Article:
• cknobman
    While amazing I wont buy into an OLED monitor until they are $500 or less.
    Not into spending 900+ on a computer monitor for gaming.
    Reply
  • oofdragon
    HYEAH this is what Im talking about!! When they come out with a 144hz in 2024 I just believe they deserve to lose money and end up selling those at a loss after they gathered dust so long on the shelves that they must give it a brutal discount in order to clean inventory. Make it 240hz minimum or gtfo. Now this 360hz may cost $900 but this is also the price of a GPU to run games on it at 360fps, if gaming is something important for you save for it, work double shifts, buy it and enjoy. I don't think there's much of a noticeable difference from a monitor like this vs a 240hz, there are some pennies tombe saved going for the lower Hz if you insist. My next monitor though.. I want it even 480hz! Lol. Like I'm okay selling my 240hz to get the 360hz and when the 480hz is out I'll sell it again. We are going to die anyways people, if the tech is here let us enjoy it.
    Reply
  • amco_krkic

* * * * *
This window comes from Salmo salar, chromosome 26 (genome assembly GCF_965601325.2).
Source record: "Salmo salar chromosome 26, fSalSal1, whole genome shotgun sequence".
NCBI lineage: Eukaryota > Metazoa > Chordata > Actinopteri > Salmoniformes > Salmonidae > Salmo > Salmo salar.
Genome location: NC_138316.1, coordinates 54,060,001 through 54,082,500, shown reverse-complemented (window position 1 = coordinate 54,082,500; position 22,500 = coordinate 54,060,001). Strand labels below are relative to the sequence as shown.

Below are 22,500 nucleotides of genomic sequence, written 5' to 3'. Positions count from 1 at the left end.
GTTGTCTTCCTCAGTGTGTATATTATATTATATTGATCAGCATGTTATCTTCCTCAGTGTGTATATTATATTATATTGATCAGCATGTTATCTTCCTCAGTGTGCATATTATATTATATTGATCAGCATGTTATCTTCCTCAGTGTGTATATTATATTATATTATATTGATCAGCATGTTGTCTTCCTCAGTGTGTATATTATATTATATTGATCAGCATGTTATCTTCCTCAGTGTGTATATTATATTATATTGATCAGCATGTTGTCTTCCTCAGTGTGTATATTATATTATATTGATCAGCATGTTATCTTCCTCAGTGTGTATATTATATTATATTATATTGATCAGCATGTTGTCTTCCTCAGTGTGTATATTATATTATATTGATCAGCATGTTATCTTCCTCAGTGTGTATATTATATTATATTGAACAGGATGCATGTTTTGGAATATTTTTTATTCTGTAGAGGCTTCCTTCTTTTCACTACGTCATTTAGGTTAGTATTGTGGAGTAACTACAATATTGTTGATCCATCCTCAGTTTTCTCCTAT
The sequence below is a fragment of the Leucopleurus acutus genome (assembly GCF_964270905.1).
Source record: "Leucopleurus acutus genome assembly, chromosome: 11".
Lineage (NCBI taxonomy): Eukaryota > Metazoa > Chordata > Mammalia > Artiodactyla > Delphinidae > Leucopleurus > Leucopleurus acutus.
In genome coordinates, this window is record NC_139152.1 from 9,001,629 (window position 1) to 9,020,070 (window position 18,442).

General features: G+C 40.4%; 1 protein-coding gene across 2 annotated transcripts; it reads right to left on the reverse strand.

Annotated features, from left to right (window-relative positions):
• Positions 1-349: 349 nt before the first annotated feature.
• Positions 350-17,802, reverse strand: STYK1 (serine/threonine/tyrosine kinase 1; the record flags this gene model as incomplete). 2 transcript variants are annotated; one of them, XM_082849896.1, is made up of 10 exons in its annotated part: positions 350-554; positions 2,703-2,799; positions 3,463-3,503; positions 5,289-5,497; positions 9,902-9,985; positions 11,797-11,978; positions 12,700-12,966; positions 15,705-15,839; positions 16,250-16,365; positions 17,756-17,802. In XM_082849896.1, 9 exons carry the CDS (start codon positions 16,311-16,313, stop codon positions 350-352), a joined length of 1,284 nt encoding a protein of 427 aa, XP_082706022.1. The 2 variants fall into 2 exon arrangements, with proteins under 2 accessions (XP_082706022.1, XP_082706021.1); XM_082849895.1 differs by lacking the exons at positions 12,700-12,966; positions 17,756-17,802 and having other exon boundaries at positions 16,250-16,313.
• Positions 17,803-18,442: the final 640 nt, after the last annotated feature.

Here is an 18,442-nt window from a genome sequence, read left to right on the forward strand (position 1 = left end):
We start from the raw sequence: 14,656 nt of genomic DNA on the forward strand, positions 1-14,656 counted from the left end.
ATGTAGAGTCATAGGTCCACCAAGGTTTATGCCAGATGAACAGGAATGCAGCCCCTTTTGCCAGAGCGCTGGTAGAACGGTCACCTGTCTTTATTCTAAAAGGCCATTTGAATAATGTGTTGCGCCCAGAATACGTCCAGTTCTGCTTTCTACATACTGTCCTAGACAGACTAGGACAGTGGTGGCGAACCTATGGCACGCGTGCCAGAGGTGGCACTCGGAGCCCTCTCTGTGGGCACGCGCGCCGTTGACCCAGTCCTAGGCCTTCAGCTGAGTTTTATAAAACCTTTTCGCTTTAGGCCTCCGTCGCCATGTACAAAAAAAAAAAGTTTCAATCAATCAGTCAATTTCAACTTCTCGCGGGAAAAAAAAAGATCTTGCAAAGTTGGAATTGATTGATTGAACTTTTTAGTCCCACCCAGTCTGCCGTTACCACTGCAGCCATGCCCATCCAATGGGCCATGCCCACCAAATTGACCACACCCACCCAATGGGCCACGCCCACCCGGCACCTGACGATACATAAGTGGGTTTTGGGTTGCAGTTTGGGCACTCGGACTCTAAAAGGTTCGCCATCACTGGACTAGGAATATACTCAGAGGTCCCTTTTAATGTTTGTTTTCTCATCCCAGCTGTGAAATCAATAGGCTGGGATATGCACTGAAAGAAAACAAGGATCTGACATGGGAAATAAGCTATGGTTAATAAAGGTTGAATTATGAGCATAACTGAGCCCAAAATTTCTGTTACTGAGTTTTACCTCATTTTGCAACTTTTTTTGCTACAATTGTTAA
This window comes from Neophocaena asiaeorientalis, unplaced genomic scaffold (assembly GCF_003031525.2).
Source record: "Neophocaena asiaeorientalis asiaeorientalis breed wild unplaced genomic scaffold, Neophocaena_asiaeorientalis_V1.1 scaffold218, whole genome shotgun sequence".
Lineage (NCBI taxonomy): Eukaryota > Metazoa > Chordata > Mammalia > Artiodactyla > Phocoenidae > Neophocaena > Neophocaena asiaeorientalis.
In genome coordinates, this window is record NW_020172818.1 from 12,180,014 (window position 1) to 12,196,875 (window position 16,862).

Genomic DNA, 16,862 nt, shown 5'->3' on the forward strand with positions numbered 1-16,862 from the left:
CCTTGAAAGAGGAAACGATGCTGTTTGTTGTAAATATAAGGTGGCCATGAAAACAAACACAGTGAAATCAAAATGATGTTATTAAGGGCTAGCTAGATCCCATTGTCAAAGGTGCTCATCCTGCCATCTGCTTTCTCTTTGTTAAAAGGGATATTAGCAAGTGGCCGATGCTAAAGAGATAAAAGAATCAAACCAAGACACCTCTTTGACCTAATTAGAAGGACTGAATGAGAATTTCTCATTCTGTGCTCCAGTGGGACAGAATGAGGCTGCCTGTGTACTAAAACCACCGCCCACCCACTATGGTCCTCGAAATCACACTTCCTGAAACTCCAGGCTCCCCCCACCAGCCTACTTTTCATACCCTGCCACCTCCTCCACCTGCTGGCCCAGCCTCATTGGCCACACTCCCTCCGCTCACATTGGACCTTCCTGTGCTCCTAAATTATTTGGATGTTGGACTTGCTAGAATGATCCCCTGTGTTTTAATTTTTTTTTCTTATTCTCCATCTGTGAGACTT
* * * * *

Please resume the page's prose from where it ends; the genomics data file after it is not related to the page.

cknobman said:
    While amazing I wont buy into an OLED monitor until they are $500 or less.
    Not into spending 900+ on a computer monitor for gaming.
    i agree. Been looking into OLED monitors as after 14 years of gaming on 1080p im now looking to invest into a 1440p monitor. 1440p monitors at 165hz (which i believe is the sweet spot for refresh rate along with the res) are all priced at around £250 $300 on average with fast IPS panels. Now yes OLED compared to IPS there is a big difference in colouring, blackness, contrast etc. but i believe the downsides with OLED panels outweigh the positives when comparing them to IPS/Fast IPS/Fast IPS Nano colour, as with OLEDs you can get Screen burn ins, the cheaper OLED monitor panels are no where near as bright as the more premium priced ones which ruins the whole OLED experience as people in most cases are buying OLED for colours, contrast and HDR so even if you do invest into a cheap OLED monitor the low peak brightness will ruin the experience, and the biggest downside of them all when looking into anything is the price. Down the line i will most likely be looking into an OLED gaming monitor to experience the so called ''New era of gaming monitors'' but ONLY when the companies which are manufacturing the OLED panels invest money into better technology to reduce chances of screen burns, right now im only seeing ASUS who have implented this kind of technology on their OLED panels by implementing a panel heatsink but even then it only reduces the temperature by 5% compared to other OLED panels but even then it is not a significant improvement, and also of course i will not be buying an OLED monitor until they are actually AFFORDABLE.
    Reply
  • amco_krkic
    cknobman said:
    While amazing I wont buy into an OLED monitor until they are $500 or less.
    Not into spending 900+ on a computer monitor for gaming.
    so i just settled with an Alienware AW2723DF monitor :LOL:
    Reply